Cancer-antigen

Tom Thatcher ttha at uhura.cc.rochester.edu
Tue Feb 4 21:43:49 EST 1997


In article <Pine.SOL.3.91.970204092639.10836C-100000 at post>,
Rachel Teitelbaum <teitelba at aecom.yu.edu> wrote:
>There was a while back a treatment I thought was promising, but have lost 
>sight of the follow-up.  Anyone out there know what happened?  They were 
[description of transfecting B7 into tumor cells]

Well, yeah, there are a lot of things you can transfect into a tumor
cell line to make it more easily rejected when you inject it into 
a host (mouse); costimulatory molecules, cytokines, MHC overexpressing
constructs, etc.  The problem is how to direct the immunity to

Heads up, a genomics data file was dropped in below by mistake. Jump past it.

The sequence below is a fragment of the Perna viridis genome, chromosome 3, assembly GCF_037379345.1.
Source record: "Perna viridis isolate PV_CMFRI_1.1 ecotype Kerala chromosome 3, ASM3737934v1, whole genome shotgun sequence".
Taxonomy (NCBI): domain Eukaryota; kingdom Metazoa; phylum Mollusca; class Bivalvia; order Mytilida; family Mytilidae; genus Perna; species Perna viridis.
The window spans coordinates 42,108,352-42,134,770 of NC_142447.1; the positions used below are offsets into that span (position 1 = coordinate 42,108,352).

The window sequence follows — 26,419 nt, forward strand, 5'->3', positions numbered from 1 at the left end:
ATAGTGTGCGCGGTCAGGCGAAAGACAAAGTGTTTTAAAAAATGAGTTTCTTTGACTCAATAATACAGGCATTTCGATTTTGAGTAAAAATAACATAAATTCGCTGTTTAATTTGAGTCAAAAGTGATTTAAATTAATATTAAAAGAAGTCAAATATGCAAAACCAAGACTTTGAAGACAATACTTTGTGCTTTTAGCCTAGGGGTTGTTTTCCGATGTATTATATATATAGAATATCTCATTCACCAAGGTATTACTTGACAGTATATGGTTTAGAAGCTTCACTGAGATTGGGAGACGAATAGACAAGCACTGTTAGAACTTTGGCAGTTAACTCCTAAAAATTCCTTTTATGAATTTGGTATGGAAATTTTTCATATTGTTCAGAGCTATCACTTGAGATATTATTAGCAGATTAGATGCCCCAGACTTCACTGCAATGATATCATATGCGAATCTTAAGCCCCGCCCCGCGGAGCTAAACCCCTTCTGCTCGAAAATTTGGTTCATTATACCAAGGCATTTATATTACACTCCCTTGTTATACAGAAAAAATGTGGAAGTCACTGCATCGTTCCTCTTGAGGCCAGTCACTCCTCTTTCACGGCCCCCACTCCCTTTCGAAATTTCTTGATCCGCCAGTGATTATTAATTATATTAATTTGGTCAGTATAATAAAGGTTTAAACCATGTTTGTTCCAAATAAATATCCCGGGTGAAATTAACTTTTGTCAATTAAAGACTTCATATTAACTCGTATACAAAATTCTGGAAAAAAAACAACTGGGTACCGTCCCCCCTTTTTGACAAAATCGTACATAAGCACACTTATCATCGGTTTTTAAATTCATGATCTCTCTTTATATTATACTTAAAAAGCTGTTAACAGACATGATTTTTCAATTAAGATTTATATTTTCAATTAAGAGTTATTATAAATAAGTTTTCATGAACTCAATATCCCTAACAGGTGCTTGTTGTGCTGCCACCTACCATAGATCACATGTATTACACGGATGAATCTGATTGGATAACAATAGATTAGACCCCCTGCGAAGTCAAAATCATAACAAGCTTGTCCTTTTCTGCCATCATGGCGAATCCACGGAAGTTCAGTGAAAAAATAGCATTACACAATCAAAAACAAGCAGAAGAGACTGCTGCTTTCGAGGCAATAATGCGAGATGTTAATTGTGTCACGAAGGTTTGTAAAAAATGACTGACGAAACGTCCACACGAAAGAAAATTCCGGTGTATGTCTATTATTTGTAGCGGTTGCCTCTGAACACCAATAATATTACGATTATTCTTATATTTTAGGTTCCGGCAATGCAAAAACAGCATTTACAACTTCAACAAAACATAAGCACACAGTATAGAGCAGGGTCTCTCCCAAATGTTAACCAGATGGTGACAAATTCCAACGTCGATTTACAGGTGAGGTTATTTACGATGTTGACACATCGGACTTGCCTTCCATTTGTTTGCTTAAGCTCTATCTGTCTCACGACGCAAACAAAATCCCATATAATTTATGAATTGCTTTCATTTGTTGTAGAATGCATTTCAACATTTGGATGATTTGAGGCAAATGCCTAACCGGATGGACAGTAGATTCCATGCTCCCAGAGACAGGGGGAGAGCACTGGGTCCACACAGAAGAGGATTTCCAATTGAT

a pre-existing tumor. 

I suppose the following approach is theoretically possible: Surgical
oncologist removes a tumor from patient x.  A sample of the tumor cells
is transfected with an immunostimulatory construct, then injected back
into the patient.  The injected cells might raise specific anti-tumor
effector cells, and if the tumor cells were irradiated, they would be
prevented from growing themselves.  This would be a treatment not
to cure the primary tumor, which is rarely fatal anyway, but to prevent
metastases.  However, such a treatment would have to be performed on
an individual basis, would be horribly expensive, and almost certainly
less than 100% effective.

  
-- 
Tom Thatcher                          | You can give a PC to a Homo habilis,
University of Rochester Cancer Center | and he'll use it, but he'll use it
ttha at uhura.cc.rochester.edu           | to crack nuts.



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